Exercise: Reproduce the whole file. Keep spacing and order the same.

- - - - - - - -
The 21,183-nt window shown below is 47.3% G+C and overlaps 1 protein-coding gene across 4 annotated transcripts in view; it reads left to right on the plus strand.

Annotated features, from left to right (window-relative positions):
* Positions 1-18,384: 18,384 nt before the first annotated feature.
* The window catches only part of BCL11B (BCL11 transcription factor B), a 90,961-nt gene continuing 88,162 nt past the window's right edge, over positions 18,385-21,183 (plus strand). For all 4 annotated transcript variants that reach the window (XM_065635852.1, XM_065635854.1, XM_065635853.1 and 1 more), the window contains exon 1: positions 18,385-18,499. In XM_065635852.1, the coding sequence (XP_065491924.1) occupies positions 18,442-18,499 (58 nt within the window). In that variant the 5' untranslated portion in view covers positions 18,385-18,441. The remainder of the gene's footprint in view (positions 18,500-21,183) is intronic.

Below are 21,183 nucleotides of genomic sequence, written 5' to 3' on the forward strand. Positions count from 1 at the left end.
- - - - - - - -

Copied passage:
The 21,183-nt window shown below is 47.3% G+C and overlaps 1 protein-coding gene across 4 annotated transcripts in view; it reads left to right on the plus strand.

Annotated features, from left to right (window-relative positions):
* Positions 1-18,384: 18,384 nt before the first annotated feature.
* The window catches only part of BCL11B (BCL11 transcription factor B), a 90,961-nt gene continuing 88,162 nt past the window's right edge, over positions 18,385-21,183 (plus strand). For all 4 annotated transcript variants that reach the window (XM_065635852.1, XM_065635854.1, XM_065635853.1 and 1 more), the window contains exon 1: positions 18,385-18,499. In XM_065635852.1, the coding sequence (XP_065491924.1) occupies positions 18,442-18,499 (58 nt within the window). In that variant the 5' untranslated portion in view covers positions 18,385-18,441. The remainder of the gene's footprint in view (positions 18,500-21,183) is intronic.

Below are 21,183 nucleotides of genomic sequence, written 5' to 3' on the forward strand. Positions count from 1 at the left end.